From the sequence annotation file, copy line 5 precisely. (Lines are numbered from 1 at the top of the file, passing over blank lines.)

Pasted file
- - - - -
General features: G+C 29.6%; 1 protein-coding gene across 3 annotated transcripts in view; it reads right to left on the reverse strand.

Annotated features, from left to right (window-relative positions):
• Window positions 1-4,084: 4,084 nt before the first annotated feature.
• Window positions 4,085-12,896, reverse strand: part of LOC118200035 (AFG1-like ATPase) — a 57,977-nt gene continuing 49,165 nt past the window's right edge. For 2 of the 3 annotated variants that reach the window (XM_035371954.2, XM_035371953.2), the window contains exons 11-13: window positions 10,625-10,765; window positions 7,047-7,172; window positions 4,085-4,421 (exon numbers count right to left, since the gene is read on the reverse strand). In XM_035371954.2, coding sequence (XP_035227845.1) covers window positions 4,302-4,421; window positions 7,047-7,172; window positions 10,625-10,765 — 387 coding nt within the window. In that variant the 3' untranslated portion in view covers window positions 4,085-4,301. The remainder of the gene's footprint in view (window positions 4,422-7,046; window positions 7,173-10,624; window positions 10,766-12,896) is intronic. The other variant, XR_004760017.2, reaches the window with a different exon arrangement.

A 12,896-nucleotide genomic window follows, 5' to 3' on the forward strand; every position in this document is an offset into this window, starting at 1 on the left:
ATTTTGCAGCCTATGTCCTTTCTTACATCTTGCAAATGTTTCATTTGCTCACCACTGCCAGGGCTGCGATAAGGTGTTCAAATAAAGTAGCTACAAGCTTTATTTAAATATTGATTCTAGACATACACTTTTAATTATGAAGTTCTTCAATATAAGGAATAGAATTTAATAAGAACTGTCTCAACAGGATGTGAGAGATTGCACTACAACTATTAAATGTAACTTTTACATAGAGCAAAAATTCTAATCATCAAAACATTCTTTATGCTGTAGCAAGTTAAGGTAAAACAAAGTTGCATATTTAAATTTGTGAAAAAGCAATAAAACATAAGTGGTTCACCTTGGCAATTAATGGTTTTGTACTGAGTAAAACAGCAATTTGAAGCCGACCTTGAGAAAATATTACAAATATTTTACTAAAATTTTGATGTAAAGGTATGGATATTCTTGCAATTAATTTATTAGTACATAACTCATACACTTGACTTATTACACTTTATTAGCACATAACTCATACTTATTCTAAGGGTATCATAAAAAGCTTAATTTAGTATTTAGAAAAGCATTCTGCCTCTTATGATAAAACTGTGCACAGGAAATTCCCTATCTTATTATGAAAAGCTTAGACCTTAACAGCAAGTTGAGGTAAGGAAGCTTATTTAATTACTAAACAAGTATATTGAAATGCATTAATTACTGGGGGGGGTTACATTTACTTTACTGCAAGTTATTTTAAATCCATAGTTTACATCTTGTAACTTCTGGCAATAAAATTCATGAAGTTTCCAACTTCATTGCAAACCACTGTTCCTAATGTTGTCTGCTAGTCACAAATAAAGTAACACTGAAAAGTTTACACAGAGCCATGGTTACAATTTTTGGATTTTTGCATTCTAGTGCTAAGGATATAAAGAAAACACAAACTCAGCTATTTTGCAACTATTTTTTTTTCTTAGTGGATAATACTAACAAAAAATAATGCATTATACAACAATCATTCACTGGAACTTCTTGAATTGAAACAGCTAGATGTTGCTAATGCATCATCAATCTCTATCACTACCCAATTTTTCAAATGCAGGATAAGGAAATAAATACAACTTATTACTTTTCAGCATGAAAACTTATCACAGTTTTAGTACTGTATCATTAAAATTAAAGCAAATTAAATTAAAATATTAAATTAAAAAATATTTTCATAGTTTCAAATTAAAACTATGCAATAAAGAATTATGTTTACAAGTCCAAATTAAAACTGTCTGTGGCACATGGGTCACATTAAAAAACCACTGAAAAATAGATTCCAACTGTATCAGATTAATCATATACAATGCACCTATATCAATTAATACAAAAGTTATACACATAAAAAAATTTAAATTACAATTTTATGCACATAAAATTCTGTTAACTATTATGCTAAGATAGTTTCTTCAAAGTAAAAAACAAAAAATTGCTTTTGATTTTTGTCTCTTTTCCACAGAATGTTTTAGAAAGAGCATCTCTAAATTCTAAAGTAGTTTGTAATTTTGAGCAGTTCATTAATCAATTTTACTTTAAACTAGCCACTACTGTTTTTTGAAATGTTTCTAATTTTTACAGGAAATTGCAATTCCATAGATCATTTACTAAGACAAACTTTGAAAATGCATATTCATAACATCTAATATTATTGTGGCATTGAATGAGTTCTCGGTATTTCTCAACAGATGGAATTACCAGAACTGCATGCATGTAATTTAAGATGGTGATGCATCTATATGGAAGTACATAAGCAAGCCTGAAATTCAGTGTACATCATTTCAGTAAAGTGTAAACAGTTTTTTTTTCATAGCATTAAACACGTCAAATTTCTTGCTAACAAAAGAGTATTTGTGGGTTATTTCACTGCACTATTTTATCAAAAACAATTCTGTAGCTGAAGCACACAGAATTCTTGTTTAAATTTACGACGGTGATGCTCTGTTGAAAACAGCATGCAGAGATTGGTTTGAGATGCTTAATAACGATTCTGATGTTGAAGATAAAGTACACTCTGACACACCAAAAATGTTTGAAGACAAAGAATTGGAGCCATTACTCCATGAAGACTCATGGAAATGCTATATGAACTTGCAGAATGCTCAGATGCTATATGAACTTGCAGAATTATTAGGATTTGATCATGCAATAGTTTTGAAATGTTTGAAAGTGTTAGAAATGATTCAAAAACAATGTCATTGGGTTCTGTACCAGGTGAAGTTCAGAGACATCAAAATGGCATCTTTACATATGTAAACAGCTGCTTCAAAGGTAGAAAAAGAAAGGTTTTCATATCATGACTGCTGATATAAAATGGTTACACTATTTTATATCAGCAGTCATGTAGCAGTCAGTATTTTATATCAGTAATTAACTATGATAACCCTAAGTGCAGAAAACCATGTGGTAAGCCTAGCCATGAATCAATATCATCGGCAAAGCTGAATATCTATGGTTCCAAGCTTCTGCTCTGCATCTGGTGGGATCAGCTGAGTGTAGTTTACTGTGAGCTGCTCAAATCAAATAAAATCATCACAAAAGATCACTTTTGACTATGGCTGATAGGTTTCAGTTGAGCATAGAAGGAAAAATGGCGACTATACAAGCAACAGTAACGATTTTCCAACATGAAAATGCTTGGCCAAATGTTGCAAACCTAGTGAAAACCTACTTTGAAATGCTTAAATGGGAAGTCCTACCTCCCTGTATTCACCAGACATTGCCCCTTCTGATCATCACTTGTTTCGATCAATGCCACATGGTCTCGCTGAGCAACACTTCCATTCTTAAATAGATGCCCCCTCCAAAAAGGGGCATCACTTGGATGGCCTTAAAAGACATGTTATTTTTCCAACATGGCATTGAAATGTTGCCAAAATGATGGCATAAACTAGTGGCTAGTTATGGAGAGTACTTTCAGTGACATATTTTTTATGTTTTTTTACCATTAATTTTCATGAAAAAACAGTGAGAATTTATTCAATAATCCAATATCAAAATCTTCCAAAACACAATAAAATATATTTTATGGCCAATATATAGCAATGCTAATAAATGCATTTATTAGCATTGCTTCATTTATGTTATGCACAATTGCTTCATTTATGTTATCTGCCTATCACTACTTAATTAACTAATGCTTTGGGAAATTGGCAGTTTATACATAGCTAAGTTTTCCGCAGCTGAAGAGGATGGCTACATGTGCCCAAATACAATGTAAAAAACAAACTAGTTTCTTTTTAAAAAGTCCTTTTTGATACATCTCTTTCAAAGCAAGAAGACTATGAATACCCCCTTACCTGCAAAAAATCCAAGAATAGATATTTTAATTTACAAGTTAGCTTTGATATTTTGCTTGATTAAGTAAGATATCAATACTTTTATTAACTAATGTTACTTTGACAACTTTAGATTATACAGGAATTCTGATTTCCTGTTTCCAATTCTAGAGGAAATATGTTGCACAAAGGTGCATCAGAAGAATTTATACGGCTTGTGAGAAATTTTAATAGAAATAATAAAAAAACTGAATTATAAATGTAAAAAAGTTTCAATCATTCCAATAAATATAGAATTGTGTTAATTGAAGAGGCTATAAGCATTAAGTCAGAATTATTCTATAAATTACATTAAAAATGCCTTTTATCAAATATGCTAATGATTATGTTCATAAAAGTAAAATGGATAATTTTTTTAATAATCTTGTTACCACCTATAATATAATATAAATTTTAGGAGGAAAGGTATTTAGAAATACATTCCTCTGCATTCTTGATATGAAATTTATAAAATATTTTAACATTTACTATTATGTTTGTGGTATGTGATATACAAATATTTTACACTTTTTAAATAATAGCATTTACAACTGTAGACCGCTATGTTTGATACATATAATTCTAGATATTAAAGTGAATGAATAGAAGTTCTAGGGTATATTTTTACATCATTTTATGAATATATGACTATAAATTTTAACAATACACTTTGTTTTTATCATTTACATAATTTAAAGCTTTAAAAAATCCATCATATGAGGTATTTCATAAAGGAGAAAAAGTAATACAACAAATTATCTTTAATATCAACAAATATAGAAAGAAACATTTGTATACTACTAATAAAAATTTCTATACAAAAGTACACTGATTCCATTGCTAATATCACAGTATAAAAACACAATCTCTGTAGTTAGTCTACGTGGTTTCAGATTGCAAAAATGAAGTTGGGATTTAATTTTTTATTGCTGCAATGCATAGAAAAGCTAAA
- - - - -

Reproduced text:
A 12,896-nucleotide genomic window follows, 5' to 3' on the forward strand; every position in this document is an offset into this window, starting at 1 on the left: